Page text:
Cardiovascular Risk Factors Associated with Blood Metabolite Concentrations and Their Alterations over a 4-Year Period in a Population-Based Cohort
Background—The effects of lifestyle risk-factors considered collectively on the human metabolism are so far unknown. We aim to investigate the association of these risk-factors with metabolites and their changes over 4 years.
Methods and Results—163 metabolites were measured in serum samples with the AbsoluteIDQ kit p150 (Biocrates) following a targeted metabolomics approach, in a population-based cohort of 1030 individuals, aged 45-83 at baseline. We evaluated associations between metabolite concentrations (28 acylcarnitines, 14 amino acids, 9 lyso-phosphocholines, 72 phosphocholines, 10 sphingomyelins and sum of hexoses) and 5 lifestyle risk factors (BMI, alcohol consumption, smoking, diet and exercise). Multilevel or simple linear regression modelling adjusted for relevant covariates was used for the evaluation of cross-sectional and longitudinal associations respectively, multiple testing correction was based on false discovery rate. BMI, alcohol and smoking were associated with lipid metabolism (reduced lyso- and acyl-alkyl-phosphatidylcholines and increased diacylphosphatidylcholines concentrations). Smoking showed positive associations with acylcarnitines and BMI correlated inversely with nonessential amino acids. Fewer metabolites showed relative changes that were associated with baseline risk-factors: increases in 5 different acyl-alkyl phosphatidylcholines were associated with lower alcohol consumption and BMI, and with a healthier diet. Increased levels of tyrosine were associated with BMI. Sex-specific effects of smoking and BMI were found specifically related to acylcarnitine metabolism: in women higher BMI and in men more pack-years were associated with increases in acylcarnitines.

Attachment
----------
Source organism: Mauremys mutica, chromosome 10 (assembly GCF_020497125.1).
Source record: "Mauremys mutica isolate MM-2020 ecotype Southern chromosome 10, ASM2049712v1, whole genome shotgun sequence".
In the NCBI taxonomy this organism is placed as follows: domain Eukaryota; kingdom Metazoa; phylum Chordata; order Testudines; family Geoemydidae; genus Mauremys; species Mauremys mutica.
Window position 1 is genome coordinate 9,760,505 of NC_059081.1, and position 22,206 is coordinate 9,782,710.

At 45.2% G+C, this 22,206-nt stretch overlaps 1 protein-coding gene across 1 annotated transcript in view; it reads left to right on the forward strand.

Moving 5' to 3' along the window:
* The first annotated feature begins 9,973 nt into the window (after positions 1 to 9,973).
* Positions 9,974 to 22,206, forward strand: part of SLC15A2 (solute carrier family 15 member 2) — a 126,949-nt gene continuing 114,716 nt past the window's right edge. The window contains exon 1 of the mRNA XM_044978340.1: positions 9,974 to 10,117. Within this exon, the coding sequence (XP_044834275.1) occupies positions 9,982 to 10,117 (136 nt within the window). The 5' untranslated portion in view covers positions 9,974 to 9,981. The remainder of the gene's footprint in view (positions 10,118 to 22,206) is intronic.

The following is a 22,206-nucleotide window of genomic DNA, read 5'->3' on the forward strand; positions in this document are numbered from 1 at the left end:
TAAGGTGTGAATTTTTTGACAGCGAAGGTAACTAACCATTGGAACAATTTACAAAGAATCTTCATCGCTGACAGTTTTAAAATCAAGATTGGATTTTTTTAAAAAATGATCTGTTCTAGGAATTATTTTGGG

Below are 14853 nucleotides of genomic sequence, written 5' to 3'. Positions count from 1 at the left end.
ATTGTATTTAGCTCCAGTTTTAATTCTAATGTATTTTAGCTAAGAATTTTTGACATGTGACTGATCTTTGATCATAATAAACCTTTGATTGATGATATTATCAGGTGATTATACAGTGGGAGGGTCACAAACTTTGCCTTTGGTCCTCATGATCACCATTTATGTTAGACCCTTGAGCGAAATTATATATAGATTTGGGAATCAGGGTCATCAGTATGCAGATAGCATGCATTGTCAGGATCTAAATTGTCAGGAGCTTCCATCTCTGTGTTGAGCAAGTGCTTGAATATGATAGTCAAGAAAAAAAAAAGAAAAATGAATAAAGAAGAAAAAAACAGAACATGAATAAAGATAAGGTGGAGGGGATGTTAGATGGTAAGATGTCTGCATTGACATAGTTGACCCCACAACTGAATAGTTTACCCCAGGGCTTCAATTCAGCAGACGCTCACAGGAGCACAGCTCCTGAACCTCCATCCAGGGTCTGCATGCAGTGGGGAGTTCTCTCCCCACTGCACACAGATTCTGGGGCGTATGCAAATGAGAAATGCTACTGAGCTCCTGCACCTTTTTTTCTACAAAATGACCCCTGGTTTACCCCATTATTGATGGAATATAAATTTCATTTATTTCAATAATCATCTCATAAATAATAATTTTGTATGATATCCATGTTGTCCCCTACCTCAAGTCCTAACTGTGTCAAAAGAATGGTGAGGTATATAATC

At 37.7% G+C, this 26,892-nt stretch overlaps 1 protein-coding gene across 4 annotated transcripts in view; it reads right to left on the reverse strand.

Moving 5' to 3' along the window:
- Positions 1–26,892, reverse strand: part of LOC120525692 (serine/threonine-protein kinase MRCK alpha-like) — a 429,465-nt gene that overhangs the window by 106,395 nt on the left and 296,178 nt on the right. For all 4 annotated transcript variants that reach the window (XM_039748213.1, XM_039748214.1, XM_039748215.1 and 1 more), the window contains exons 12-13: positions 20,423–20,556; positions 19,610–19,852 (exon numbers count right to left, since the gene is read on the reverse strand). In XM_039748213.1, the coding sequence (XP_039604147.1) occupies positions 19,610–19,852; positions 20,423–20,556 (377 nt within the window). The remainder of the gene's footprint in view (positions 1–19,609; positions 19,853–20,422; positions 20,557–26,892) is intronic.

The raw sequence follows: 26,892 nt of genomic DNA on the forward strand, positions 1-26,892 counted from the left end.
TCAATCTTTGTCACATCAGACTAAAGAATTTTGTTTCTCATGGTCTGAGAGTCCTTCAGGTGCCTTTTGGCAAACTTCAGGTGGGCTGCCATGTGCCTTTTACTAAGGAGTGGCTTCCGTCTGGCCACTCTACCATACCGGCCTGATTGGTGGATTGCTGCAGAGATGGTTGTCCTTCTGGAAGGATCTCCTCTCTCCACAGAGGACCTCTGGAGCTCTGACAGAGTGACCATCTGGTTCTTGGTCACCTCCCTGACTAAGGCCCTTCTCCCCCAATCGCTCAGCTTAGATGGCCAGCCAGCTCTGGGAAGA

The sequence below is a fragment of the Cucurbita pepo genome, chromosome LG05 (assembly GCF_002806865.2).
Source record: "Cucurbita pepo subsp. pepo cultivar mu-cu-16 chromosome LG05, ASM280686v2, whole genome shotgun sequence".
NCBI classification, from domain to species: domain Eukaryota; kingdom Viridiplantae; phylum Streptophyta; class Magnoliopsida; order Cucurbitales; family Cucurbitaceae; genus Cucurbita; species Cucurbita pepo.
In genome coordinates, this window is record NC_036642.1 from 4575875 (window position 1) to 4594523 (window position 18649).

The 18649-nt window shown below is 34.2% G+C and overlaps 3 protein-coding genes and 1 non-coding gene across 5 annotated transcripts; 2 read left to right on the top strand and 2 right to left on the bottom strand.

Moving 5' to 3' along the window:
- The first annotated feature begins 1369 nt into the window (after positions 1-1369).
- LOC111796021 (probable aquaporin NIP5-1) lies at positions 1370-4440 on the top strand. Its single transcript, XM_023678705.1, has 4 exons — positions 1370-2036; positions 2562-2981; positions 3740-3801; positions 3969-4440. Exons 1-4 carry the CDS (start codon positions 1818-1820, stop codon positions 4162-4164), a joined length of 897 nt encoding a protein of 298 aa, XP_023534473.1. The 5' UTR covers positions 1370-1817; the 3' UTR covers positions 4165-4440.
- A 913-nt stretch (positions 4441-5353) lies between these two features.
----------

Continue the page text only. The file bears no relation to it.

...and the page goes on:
Conclusions—This study showed sex-specific effects of lifestyle risks factors on human metabolism and highlighted their long-term metabolic consequences.
- Received March 24, 2016.
- Revision received September 12, 2016.
- Accepted October 3, 2016.